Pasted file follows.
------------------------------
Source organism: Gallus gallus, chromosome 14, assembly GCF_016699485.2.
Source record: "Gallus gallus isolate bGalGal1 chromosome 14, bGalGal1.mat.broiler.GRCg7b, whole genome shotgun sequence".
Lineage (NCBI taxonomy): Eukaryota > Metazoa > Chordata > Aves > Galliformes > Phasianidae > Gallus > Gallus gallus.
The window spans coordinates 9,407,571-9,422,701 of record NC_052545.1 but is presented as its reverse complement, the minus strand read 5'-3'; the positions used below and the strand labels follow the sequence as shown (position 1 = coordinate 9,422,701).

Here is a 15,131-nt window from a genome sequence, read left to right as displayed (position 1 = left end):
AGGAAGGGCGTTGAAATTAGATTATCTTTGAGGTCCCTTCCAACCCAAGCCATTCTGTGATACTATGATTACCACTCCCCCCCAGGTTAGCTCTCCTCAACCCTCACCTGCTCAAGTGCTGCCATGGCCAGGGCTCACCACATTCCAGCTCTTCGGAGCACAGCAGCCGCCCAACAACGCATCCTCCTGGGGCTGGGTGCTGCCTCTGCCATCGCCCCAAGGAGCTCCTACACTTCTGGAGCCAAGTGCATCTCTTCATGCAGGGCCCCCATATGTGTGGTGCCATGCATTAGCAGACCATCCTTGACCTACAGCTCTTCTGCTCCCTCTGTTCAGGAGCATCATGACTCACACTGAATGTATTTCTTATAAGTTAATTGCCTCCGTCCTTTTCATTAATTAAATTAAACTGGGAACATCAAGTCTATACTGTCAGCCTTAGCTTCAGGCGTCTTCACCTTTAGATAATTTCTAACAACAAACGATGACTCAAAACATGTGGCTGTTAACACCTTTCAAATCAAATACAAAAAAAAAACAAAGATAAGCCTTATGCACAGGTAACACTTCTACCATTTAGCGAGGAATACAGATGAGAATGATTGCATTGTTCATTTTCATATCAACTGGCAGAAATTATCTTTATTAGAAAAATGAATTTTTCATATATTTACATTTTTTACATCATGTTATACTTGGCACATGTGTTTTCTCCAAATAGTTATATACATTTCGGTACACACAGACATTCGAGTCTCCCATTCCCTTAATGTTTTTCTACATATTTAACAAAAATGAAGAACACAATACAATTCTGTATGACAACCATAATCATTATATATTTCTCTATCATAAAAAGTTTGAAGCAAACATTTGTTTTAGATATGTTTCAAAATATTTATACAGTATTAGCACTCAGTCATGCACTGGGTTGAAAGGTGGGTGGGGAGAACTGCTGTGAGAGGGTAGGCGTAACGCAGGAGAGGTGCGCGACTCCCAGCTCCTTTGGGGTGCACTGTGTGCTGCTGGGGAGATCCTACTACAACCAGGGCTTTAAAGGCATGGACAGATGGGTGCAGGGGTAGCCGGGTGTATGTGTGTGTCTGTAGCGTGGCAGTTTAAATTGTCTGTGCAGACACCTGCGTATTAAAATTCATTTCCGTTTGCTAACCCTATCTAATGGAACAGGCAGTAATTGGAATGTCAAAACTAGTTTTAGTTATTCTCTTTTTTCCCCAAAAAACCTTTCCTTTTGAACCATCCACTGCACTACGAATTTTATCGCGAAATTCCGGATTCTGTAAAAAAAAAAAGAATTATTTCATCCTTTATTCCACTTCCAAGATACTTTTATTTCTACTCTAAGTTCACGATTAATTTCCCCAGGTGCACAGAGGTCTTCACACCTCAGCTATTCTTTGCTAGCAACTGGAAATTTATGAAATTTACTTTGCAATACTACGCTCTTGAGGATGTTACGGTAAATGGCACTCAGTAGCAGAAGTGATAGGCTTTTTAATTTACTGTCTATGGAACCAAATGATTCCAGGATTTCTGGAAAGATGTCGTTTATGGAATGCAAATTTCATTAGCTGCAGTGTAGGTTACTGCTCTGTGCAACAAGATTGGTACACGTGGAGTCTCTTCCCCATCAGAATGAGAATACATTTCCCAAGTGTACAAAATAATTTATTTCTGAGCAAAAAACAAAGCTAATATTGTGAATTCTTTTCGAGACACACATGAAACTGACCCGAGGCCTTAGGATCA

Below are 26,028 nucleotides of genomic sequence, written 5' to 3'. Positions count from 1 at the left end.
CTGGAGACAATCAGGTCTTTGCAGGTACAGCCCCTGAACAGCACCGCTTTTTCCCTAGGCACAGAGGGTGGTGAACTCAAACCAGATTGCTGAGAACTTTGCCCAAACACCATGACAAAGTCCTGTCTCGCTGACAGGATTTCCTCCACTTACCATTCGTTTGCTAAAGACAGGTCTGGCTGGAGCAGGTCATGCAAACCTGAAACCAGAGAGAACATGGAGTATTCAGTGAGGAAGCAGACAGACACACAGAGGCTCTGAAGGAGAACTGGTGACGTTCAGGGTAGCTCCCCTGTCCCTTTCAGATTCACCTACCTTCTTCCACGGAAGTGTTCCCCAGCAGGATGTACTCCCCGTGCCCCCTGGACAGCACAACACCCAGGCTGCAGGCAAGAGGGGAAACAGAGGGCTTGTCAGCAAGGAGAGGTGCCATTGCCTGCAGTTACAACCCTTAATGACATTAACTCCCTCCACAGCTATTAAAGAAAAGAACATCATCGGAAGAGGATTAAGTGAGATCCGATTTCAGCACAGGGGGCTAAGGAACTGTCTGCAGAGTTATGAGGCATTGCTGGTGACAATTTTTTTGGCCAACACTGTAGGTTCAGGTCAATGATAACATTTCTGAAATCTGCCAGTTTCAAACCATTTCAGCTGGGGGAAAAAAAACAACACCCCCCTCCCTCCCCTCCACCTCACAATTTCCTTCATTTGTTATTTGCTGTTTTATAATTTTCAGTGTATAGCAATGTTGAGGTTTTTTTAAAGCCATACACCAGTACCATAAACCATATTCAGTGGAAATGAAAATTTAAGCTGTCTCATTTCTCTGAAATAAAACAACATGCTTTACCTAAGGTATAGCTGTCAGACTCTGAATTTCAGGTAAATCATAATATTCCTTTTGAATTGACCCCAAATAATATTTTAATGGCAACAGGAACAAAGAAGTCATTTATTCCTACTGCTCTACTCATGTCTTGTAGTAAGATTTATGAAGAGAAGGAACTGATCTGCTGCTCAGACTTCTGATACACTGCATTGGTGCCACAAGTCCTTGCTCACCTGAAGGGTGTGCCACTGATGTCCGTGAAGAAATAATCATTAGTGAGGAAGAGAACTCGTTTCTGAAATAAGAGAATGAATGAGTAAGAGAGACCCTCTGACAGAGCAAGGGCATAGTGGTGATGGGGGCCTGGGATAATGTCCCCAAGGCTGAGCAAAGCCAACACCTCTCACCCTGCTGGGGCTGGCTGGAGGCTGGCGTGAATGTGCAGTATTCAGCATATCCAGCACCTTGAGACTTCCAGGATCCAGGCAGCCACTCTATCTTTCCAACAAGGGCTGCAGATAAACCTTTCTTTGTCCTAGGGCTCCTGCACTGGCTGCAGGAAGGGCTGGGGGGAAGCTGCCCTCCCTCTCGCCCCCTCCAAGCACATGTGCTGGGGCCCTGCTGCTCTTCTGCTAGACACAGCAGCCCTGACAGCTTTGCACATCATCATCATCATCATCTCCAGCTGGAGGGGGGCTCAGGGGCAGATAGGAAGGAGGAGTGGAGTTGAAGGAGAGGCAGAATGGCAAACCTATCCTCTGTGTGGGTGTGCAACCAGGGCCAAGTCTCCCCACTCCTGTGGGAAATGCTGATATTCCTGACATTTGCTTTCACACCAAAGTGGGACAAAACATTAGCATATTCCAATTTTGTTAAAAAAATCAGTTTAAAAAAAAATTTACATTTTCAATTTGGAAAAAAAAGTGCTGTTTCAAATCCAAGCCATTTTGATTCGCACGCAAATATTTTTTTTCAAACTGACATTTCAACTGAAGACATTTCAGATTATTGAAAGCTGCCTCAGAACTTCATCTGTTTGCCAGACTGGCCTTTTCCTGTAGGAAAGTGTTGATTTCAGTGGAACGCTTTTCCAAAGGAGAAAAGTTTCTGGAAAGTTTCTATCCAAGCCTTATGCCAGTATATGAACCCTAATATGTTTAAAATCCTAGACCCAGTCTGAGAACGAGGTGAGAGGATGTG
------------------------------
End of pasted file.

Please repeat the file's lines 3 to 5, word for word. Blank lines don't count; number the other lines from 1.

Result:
Lineage (NCBI taxonomy): Eukaryota > Metazoa > Chordata > Aves > Galliformes > Phasianidae > Gallus > Gallus gallus.
The window spans coordinates 9,407,571-9,422,701 of record NC_052545.1 but is presented as its reverse complement, the minus strand read 5'-3'; the positions used below and the strand labels follow the sequence as shown (position 1 = coordinate 9,422,701).

Here is a 15,131-nt window from a genome sequence, read left to right as displayed (position 1 = left end):